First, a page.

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Hexagram as a Cycle(2)

breakmov

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continuing from topic Hexagram as a Cycle(1)

So, we have from the calculations 10 hexagrams that will be included in the construction of this tool:

- main hexagram= hex63
- derived hexagram= hex48
- main opposite hexagram= hex64
- Opposite derived hexagram= hex21
- XOR=yang pattern= lines that change= hex19=(hex24 + hex7)
- XNOR=yin pattern=lines that do not change= hex33=(hex39 + hex35)
- hexagram corresponding to the lines --o--= hex24
- hexagram corresponding to the lines --x--= hex7
- hexagram corresponding to the lines -----= hex39
- hexagram corresponding to the lines -- --= hex35

This tool has everything to do with the mathematical relationship XOR and XNOR expressed in the yin/yang pattern of change but also, especially in its use, with a correlated thinking posture, so the fact that there is a number of ten hexagrams immediately brings me back to the special meaning attributed to this number in antiquity, such as Pythagoras' tetractys, the 10-day week in ancient China or its 10 celestial stems still used today, for example in wuxing.


The Steps in the construction of the tool:




The first link between the number 10 and something ancient, and basic in its simplicity, is connected to the simplest figure to represent a three-dimensional volume, the Tetrahedron , used for example in 2600 BC in ancient Sumeria,today Iraq, through the Royal game of Ur or much later spoken of in the philosophy of Plato.

The interesting property of the Tetrahedron is connected to the number 10 by its 4 vertices and 6 edges.



geometrical relation between the 10 hexagrams.png


Further research led to the association of the Tetrahedron with its 4-dimensional version, the pentatope... the step to associate it with the cycle of the 4 seasons was inevitable.



pentatop_earth four season cycle.png


As you can see in the image, the planet earth is the basic, primordial factor, that unites everything else and allows its manifestation.
At any given moment on planet earth there are the four seasons occurring simultaneously, between the north and south pole. On a daily level, too, the planet is globally and dynamically with parts in a state of day, night, with dawn, with sun at maximum peak e.t.c...it is a globally continuous successive state where all possible states are present at any given moment.





4-season cycle.png


Passing now this concept for application using the hexagrams deduced with the help of Boolean algebra.
As you can see, there is an association between the four possible types of lines in a hexagram with the correlated position of the solstices and equinoxes... these are key points of change within the cycle and are also links between two consecutive seasons.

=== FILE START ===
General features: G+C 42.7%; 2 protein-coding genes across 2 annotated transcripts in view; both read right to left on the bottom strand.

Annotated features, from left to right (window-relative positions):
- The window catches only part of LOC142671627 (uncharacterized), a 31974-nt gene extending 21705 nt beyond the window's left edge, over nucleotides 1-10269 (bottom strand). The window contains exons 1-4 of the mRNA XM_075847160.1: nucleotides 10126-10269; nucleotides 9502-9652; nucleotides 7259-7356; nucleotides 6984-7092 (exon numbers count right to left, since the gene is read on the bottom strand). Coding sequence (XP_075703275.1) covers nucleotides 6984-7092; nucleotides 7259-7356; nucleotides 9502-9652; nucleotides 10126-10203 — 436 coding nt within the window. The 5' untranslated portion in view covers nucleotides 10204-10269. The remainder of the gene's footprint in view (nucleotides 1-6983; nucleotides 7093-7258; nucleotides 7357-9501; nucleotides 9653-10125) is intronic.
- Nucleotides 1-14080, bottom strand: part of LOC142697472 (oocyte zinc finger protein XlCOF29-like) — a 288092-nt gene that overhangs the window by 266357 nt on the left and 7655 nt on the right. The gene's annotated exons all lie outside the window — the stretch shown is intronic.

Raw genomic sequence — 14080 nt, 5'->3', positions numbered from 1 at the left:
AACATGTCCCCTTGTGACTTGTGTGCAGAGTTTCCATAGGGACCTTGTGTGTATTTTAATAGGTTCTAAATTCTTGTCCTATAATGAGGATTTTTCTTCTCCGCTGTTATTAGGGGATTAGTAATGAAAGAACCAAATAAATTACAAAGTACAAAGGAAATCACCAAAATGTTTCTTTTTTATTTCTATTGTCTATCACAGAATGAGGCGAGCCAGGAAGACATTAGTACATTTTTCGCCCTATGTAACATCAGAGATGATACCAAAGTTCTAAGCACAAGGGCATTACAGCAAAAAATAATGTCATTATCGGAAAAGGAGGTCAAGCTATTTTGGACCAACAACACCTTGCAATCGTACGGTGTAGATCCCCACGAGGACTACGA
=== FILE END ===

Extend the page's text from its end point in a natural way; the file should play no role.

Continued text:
Hexagram_cycle.png


here is a small example, just to give you an idea, how the cycle would be arranged
As you can see it is very easy to associate directly, visually and without calculation, any reading (in this example 63.1.2>48) to the appropriate place in the cycle.


Hexagram cycle with correlative thinking_hex 63.png




The existing hexagram relations through this tool:



The 10 hexagrams and their relationship to each other in the cycle.png



That all for now,

In the next topic, I will talk about the correlated thinking of the various steps of the cycle and its importance. I will leave practical examples.


breakmov
 

hilary

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Thanks, breakmov. I've managed to follow along so far - well, not so much the tetrahedron and its four-dimensional friend, but I can see how you're deriving the other hexagrams. I hope you're just about to explain what all these hexagrams represent in a reading!
 

breakmov

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Thanks for the feedback Hilary and Remod. Yes, as soon as I can I will move on to the conclusion with examples. I will come back to this topic later to write about your feedback.

breakmov
 

dfreed

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I will come back to this topic later to write about your feedback.
I am glad you will be answering some of the questions that have been raised here. I hope you can answer a few of mine as well - and add them to your list of feedback to be addressed:

1) In your first thread you said, 'this "cycle tool" tries to answer a problem that we all have and want to solve in our relationship with the Yijing.' Based on this, my question is, what is the problem you (or we) want to solve in our relationship to the Yi?

For example, is the problem that we're too subjective, and you are instead trying to make our thinking more objective, or math- or binary-based (i.e. so our egos don't enter into our interpretations)? Since this problem is key to what you're doing here, it would be good to know what the problem is (that we're trying to solve).

2) Is this cycle tool something you came up with? I assume so, but it would be great if you can confirm that.